Op-Ed: Will Dama Rout’s saffron gambit pay off?

As defections go, this one is certainly the mother of all defections. Dr. Damodar Rout, the self-proclaimed disciple of Biju Patnaik, lifelong socialist and trenchant critic of the BJP brand of politics till just a few weeks ago, has dived headlong into the ‘lotus’ pond in what can only be described as a desperate gambit to stay politically relevant. In a supreme irony, the man who inducted him to the party happened to be the man he has called all kinds of names in the past.

“Lotus does not bloom in saline water,” the 75-year old Dama Babu had replied in his characteristic, idiom-laced style when asked about the chances of the BJP in his area. Now the same man has said, without batting an eyelid, that he knows “how to make lotus bloom in saline water!”

Of course, eating his words is nothing new for the veteran Biju era leader. Having chosen to stick to the parent Janata Dal at the time of its split leading to the birth of the Biju Janata Dal (BJD) in 1997, the seven-time MLA had derisively described the breakaway faction as ‘genda dala’ (snail party), a reference to the ‘conch’ symbol of the BJD, only to line up before Naveen Patnaik later, tail firmly between legs.

He would hate to be reminded of it now that he has joined BJP. But not long ago, he had accused Union minister Dharmendra Pradhan, the man who welcomed him to the party on Thursday evening, of having locked up his father to wrest the party ticket for himself. “He is not good enough to win a panchyat election on his own,” he had said about the pre-eminent leader of the state BJP at the time. In joining the BJP, he has indirectly admitted that for all his impressive electoral victories in the past, he is not sure if he is good enough to win an Assembly election on his own.

Of course, ‘revenge’ against his former boss must have been a major motivation for him in joining the BJP, apart from winning his own seat. He must have realized that even if he had contested as an independent and won, it wouldn’t have mattered much.  He would have won a minor brownie point, for sure. But it would not have inflicted any serious damage to the man, who has turned from god to villain for him in a matter of months. To do that, he had to join a party or form one. After failing to give shape to his own party, there were only two options left for him; joining the BJP or the Congress. That he chose to go with the former suggests he reckons the BJP is a better bet right now.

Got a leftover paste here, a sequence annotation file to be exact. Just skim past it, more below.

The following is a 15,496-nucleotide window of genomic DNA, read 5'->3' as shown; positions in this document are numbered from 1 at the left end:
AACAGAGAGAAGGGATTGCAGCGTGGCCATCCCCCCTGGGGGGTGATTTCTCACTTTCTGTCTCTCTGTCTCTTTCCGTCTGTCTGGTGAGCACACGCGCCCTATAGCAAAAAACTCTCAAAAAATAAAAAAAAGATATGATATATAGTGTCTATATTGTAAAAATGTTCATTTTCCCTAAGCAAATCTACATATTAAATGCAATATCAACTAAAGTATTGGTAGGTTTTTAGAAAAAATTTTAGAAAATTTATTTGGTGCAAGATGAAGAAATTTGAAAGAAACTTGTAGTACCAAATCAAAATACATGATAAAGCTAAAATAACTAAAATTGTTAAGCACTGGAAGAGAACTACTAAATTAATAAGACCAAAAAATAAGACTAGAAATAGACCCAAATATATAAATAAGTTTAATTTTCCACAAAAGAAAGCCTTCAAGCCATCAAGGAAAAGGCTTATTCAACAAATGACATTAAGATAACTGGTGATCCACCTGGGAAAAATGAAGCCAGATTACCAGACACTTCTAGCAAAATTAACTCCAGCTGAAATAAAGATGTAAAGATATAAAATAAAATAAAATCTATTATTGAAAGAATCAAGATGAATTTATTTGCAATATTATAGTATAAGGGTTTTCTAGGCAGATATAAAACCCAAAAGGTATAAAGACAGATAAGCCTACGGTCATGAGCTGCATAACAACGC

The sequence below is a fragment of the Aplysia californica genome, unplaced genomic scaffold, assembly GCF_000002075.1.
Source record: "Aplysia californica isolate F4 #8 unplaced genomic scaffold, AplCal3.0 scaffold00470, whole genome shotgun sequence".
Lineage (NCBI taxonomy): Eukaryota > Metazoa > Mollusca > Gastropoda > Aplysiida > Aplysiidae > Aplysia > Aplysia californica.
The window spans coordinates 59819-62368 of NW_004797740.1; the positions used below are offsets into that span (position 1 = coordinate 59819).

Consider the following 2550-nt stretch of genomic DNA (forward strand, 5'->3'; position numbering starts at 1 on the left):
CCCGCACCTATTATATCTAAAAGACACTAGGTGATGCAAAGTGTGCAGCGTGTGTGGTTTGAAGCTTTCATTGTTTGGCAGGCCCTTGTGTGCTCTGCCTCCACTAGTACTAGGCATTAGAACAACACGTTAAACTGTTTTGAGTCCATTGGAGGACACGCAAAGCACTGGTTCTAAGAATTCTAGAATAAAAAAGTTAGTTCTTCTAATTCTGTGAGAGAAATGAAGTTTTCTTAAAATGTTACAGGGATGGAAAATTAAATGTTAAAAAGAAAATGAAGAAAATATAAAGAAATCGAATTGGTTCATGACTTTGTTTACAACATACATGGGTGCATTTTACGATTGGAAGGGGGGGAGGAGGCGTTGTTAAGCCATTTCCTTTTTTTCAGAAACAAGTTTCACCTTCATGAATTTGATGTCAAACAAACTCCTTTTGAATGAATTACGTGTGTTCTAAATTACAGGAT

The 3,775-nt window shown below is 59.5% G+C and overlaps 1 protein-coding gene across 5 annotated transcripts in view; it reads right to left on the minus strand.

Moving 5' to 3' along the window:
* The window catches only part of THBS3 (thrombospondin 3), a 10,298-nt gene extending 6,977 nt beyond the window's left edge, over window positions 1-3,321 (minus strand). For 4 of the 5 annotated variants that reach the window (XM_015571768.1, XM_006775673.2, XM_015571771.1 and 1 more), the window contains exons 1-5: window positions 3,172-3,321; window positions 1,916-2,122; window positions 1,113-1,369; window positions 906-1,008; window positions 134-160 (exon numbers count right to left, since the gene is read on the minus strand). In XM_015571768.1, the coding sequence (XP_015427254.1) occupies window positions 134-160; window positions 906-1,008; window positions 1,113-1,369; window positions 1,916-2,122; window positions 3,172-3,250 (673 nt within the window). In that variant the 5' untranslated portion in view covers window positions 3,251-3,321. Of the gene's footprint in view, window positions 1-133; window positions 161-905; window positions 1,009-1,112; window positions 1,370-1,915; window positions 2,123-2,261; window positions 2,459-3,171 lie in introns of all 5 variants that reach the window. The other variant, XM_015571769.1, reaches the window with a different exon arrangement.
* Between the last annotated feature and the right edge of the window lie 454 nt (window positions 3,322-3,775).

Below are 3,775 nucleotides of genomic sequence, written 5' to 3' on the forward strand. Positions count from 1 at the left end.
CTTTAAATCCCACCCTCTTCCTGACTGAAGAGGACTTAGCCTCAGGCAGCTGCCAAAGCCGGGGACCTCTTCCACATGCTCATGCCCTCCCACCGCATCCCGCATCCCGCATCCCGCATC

A senior leader like him is perhaps justified in his pique at being unceremoniously shown the door by the BJD. But having been a minister in Naveen’s cabinet for so long, he should have known what to expect when he decided to take on his master’s alter ego – though he took care, as long as he was in the BJD, not to criticize his boss. In a party where unquestioning loyalty to the supremo is the litmus test everyone has to pass to stay in the fold, this was nothing short of blasphemy.  It was easy to see that he had become a liability and an embarrassment for the BJD with his constant tirade against the Chief Minister’s most trusted officer, fellow members of the cabinet and the government as a whole.

For the BJP though, the induction of Dama Rout is certainly a shot in the arm ahead of the coming election. Short of well known leaders, the saffron party needed someone like him to improve its chances in the politically crucial coastal Odisha. With Baijayant Panda already in its fold, the party now has at least two leaders who can mar the chances of the ruling party in what has been its bastion, even if only in a limited way. If Bijoy Mohapatra accepts the olive branch extended to him by BJP prabhari Arun Singh, it would be a huge boost for the party looking for a toehold in coastal Odisha.

The fact that Dama chose to join a party his idol abhorred all his life proves, if any proof was needed at all, that ideology, principles and beliefs are just political rhetoric that can be shortchanged as per convenience. Survival in the cut throat world of politics requires compromise at every step of the way no matter who you are.

It, however, remains to be seen if he can keep his unruly tongue, which has frequently landed him in trouble, firmly under check to survive and flourish in his new party.

(DISCLAIMER: This is an opinion piece. The views expressed are author’s own and have nothing to do with OTV’s charter or views. OTV does not assume any responsibility or liability for the same)